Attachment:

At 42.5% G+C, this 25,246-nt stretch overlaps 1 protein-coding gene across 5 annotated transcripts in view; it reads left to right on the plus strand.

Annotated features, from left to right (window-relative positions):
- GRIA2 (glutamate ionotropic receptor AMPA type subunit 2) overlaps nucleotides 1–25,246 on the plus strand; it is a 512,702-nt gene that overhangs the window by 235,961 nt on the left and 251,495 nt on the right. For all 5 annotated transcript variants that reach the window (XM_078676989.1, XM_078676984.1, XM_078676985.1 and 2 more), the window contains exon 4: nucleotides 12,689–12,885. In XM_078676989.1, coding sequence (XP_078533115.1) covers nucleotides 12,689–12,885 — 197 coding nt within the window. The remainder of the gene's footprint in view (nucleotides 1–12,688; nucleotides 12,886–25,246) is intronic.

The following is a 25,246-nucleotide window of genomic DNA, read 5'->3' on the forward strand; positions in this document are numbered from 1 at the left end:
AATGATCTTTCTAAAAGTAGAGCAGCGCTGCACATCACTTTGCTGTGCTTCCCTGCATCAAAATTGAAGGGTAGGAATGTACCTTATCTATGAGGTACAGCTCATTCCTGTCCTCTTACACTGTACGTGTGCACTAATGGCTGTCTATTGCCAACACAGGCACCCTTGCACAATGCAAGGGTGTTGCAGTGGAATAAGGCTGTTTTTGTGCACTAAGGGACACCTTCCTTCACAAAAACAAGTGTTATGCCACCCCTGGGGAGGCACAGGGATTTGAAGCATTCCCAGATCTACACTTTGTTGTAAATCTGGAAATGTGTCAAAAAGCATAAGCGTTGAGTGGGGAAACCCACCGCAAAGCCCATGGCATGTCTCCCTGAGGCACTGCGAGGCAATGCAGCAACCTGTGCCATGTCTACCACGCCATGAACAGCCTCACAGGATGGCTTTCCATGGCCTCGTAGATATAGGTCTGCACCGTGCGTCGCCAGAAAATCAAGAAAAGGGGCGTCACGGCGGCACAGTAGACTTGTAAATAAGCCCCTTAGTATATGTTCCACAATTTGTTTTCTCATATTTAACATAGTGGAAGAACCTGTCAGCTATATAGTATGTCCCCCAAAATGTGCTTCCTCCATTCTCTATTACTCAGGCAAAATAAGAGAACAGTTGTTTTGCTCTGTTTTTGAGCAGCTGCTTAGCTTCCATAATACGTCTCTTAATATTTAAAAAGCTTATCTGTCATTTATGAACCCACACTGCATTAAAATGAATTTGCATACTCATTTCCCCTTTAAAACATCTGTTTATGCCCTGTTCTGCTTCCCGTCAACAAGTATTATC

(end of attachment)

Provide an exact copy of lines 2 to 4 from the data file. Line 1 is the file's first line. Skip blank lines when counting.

Annotated features, from left to right (window-relative positions):
- GRIA2 (glutamate ionotropic receptor AMPA type subunit 2) overlaps nucleotides 1–25,246 on the plus strand; it is a 512,702-nt gene that overhangs the window by 235,961 nt on the left and 251,495 nt on the right. For all 5 annotated transcript variants that reach the window (XM_078676989.1, XM_078676984.1, XM_078676985.1 and 2 more), the window contains exon 4: nucleotides 12,689–12,885. In XM_078676989.1, coding sequence (XP_078533115.1) covers nucleotides 12,689–12,885 — 197 coding nt within the window. The remainder of the gene's footprint in view (nucleotides 1–12,688; nucleotides 12,886–25,246) is intronic.

The following is a 25,246-nucleotide window of genomic DNA, read 5'->3' on the forward strand; positions in this document are numbered from 1 at the left end: